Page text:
If there is one genre that Nintendo has paved the way for in this current generation of handhelds and consoles, it’s puzzle games. With the unprecedented control schemes of both the DS and the Wii, Nintendo has succeeded in providing the perfect platforms for puzzling perfection. And though the Wii hasn’t seen many puzzlers to date, the genre thrives on the DS. From Meteos to Picross DS, puzzling has hit a new level of functionality on Nintendo’s household handheld.
One of the latest puzzle games to hit the DS last holiday season is Prism: Light the Way. In this game, players must manipulate light using various light bending components (including mirrors, splitters, filters, and prisms) in order to reach the desired destinations. This unique take on puzzling provides yet another solid title from Secret Stash Games, and another strong puzzler on the DS.
As with any puzzle game, Prism: Light the Way doesn’t waste its time in trying to create a detailed story. All puzzle gamers such as myself want from a puzzle game is addicting gameplay (and maybe some polish here or there). So, if you’re expecting an epic tale of creatures fighting to save the universe’s supply of light, you’re looking for the wrong type of game. But if you’re looking for a solid puzzle game that could keep you playing for a substantial amount of time, Prism is right up your alley.
Shedding Light on Gameplay
As with many well polished puzzlers, Prism: Light the Way features several different modes of play, four single player modes and a few multiplayer to be exact. Single player modes include puzzle, time, hyper, and infinite. Each is a different take on the overall gameplay design providing a varied experience throughout your gameplay. Though puzzle is probably the most appealing and the deepest mode of the 4, the other 3 give the game some variation.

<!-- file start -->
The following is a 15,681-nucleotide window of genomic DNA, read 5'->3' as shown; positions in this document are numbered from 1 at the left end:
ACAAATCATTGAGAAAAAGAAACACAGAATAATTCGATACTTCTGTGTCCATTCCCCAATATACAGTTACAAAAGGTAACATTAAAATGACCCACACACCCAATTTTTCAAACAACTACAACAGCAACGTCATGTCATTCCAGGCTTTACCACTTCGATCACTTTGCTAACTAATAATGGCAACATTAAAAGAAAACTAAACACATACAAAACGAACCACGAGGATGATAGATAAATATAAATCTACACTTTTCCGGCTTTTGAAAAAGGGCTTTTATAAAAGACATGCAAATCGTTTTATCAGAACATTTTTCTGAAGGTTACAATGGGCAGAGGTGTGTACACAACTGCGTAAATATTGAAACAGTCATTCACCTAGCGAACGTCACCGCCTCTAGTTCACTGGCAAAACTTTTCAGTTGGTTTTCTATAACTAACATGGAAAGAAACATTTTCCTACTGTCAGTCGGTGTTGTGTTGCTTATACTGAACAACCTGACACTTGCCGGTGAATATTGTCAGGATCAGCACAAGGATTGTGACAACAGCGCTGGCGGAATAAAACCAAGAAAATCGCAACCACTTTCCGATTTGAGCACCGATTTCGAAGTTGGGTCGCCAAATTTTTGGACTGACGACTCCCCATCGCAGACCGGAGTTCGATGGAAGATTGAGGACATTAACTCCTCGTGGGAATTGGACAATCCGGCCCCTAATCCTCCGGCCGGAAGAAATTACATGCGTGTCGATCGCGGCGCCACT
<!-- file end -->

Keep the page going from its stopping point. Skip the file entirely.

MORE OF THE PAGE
Puzzle mode is just as you would imagine it. Players must move several different components around an area in order to bend light to its desired destinations. Mirrors bend light at a 90 degree angle while splitters turn one beam into two (in a T shape). Light must also be directed through filters in order to change the color and through prisms to project multiple colors. The goal is to have light of a certain color reach a glowbo of the same color. Once all of the glowbos receive their desired light at the same time, the mission is completed.
Levels in puzzle mode are divided by tier. Each tier has 8 different levels and 6 out of the 8 levels must be finished before moving on to the next tier. Time is unlimited and as the levels get more difficult, you may be spending much more time than you would expect. As one would expect, the difficult does ramp up in the later levels and with up to 120 different levels to finish, you have a lot of puzzling on your hands.
Time mode is basically the exact same as puzzle mode except that you are timed throughout your session and the set of levels you play is random each time. The clock begins at 30 seconds and counts down until you run out of time. However, you can increase your time by finishing levels quickly (the levels at the beginning are very easy to complete but they get progressively harder as you play). There are checkpoints at each interval of 10 levels and once you reach one, you can begin at that checkpoint any time you fail (with the initial time you had when you reached the checkpoint). You are also rewarded medals for the amount of time you rack up at each checkpoint though they really serve no purpose other than making you feel like a light warrior.